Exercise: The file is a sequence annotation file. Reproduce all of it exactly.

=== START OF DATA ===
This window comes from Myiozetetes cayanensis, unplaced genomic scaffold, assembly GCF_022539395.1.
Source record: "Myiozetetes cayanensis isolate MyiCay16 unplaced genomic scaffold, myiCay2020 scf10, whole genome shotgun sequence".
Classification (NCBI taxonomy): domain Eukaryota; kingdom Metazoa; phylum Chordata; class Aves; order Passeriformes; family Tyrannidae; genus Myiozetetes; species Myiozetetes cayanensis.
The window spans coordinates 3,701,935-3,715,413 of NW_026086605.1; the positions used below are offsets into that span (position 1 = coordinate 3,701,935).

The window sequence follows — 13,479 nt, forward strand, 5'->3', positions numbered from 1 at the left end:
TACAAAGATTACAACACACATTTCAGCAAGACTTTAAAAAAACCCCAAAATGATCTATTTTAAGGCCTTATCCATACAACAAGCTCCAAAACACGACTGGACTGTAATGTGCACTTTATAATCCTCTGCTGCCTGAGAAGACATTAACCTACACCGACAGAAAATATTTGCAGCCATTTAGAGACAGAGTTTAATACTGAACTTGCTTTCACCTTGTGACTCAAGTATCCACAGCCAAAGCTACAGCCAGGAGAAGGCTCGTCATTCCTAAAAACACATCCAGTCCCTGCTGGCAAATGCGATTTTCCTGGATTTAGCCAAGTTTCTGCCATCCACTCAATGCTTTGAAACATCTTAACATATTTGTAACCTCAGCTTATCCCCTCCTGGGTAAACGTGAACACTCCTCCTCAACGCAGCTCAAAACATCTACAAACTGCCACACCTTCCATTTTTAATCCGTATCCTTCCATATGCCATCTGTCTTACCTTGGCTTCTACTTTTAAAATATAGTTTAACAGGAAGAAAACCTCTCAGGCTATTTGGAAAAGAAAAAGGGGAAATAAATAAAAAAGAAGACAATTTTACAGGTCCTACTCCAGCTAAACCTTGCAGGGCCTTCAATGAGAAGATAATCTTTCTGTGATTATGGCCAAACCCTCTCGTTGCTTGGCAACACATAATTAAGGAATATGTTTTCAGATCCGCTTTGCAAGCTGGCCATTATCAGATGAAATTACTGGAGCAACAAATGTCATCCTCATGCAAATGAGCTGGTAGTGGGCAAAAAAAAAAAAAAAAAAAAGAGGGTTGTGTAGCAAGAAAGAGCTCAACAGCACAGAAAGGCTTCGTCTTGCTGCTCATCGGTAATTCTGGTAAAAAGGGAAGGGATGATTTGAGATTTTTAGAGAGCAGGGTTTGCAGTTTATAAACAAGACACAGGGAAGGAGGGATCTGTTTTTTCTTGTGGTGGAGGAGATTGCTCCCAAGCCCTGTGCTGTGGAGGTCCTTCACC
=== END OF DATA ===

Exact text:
This window comes from Myiozetetes cayanensis, unplaced genomic scaffold, assembly GCF_022539395.1.
Source record: "Myiozetetes cayanensis isolate MyiCay16 unplaced genomic scaffold, myiCay2020 scf10, whole genome shotgun sequence".
Classification (NCBI taxonomy): domain Eukaryota; kingdom Metazoa; phylum Chordata; class Aves; order Passeriformes; family Tyrannidae; genus Myiozetetes; species Myiozetetes cayanensis.
The window spans coordinates 3,701,935-3,715,413 of NW_026086605.1; the positions used below are offsets into that span (position 1 = coordinate 3,701,935).

The window sequence follows — 13,479 nt, forward strand, 5'->3', positions numbered from 1 at the left end:
TACAAAGATTACAACACACATTTCAGCAAGACTTTAAAAAAACCCCAAAATGATCTATTTTAAGGCCTTATCCATACAACAAGCTCCAAAACACGACTGGACTGTAATGTGCACTTTATAATCCTCTGCTGCCTGAGAAGACATTAACCTACACCGACAGAAAATATTTGCAGCCATTTAGAGACAGAGTTTAATACTGAACTTGCTTTCACCTTGTGACTCAAGTATCCACAGCCAAAGCTACAGCCAGGAGAAGGCTCGTCATTCCTAAAAACACATCCAGTCCCTGCTGGCAAATGCGATTTTCCTGGATTTAGCCAAGTTTCTGCCATCCACTCAATGCTTTGAAACATCTTAACATATTTGTAACCTCAGCTTATCCCCTCCTGGGTAAACGTGAACACTCCTCCTCAACGCAGCTCAAAACATCTACAAACTGCCACACCTTCCATTTTTAATCCGTATCCTTCCATATGCCATCTGTCTTACCTTGGCTTCTACTTTTAAAATATAGTTTAACAGGAAGAAAACCTCTCAGGCTATTTGGAAAAGAAAAAGGGGAAATAAATAAAAAAGAAGACAATTTTACAGGTCCTACTCCAGCTAAACCTTGCAGGGCCTTCAATGAGAAGATAATCTTTCTGTGATTATGGCCAAACCCTCTCGTTGCTTGGCAACACATAATTAAGGAATATGTTTTCAGATCCGCTTTGCAAGCTGGCCATTATCAGATGAAATTACTGGAGCAACAAATGTCATCCTCATGCAAATGAGCTGGTAGTGGGCAAAAAAAAAAAAAAAAAAAAGAGGGTTGTGTAGCAAGAAAGAGCTCAACAGCACAGAAAGGCTTCGTCTTGCTGCTCATCGGTAATTCTGGTAAAAAGGGAAGGGATGATTTGAGATTTTTAGAGAGCAGGGTTTGCAGTTTATAAACAAGACACAGGGAAGGAGGGATCTGTTTTTTCTTGTGGTGGAGGAGATTGCTCCCAAGCCCTGTGCTGTGGAGGTCCTTCACC